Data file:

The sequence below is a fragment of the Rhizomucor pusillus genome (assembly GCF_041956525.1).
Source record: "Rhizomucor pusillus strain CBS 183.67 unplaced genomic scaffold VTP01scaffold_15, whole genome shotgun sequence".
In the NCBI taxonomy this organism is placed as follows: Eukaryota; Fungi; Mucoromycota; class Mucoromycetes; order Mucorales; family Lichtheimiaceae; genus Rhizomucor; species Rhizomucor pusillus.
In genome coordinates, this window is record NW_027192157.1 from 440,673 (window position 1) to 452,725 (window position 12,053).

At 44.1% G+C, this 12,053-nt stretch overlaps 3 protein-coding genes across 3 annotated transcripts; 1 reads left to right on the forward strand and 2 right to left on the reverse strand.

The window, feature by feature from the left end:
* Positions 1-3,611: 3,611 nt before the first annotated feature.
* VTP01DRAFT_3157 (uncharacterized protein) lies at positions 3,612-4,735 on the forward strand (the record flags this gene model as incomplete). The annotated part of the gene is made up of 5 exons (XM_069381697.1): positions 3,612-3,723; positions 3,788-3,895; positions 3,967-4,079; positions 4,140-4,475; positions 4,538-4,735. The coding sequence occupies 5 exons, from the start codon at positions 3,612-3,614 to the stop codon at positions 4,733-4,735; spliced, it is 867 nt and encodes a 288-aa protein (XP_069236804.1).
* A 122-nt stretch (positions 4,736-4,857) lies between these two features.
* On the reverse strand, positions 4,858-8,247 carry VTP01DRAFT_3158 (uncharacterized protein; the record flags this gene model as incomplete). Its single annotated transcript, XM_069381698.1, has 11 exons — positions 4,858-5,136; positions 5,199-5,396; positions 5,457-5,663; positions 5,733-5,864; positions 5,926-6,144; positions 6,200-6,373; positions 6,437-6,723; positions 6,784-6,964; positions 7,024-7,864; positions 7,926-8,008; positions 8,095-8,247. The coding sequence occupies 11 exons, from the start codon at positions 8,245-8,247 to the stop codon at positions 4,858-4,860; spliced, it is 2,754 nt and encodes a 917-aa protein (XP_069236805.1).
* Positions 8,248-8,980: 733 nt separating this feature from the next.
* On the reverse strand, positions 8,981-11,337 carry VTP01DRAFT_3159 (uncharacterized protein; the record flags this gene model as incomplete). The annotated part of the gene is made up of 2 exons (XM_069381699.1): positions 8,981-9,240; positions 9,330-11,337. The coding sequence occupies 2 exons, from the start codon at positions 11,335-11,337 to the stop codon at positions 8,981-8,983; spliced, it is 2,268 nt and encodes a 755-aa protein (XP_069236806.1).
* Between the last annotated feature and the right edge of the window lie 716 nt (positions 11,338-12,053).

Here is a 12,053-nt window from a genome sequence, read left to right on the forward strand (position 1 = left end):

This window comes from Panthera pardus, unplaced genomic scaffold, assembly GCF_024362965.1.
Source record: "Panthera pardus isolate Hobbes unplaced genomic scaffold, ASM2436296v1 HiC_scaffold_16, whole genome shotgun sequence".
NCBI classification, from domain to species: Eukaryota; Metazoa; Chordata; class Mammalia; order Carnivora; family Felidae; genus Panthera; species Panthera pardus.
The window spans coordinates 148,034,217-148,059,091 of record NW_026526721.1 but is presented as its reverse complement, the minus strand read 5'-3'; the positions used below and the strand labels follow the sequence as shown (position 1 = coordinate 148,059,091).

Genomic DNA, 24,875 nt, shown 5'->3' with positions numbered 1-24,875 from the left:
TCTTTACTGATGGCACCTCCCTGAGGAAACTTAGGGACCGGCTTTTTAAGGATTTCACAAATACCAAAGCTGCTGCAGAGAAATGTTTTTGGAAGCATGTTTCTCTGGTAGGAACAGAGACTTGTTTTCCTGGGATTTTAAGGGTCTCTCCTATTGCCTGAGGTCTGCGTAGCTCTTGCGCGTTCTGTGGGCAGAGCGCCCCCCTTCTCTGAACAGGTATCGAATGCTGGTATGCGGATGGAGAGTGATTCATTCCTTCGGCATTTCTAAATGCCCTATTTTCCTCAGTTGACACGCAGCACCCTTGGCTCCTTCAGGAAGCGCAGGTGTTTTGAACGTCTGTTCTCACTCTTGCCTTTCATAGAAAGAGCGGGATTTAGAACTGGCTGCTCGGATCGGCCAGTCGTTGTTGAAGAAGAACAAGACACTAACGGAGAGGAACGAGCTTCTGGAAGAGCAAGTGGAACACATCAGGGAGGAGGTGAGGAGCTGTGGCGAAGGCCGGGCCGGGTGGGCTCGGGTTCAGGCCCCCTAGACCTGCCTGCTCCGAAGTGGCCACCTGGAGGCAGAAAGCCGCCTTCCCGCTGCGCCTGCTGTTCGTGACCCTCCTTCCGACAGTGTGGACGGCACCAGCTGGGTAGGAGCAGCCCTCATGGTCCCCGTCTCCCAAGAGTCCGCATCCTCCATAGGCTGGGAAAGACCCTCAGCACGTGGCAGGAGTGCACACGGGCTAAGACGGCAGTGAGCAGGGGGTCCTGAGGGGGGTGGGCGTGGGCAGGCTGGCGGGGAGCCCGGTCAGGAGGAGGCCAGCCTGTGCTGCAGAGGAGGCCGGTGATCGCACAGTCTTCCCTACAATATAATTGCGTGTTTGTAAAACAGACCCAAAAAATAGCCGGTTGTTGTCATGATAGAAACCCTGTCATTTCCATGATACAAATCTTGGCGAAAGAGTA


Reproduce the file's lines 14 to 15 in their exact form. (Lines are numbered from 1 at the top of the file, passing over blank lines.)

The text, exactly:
Here is a 12,053-nt window from a genome sequence, read left to right on the forward strand (position 1 = left end):

This window comes from Panthera pardus, unplaced genomic scaffold, assembly GCF_024362965.1.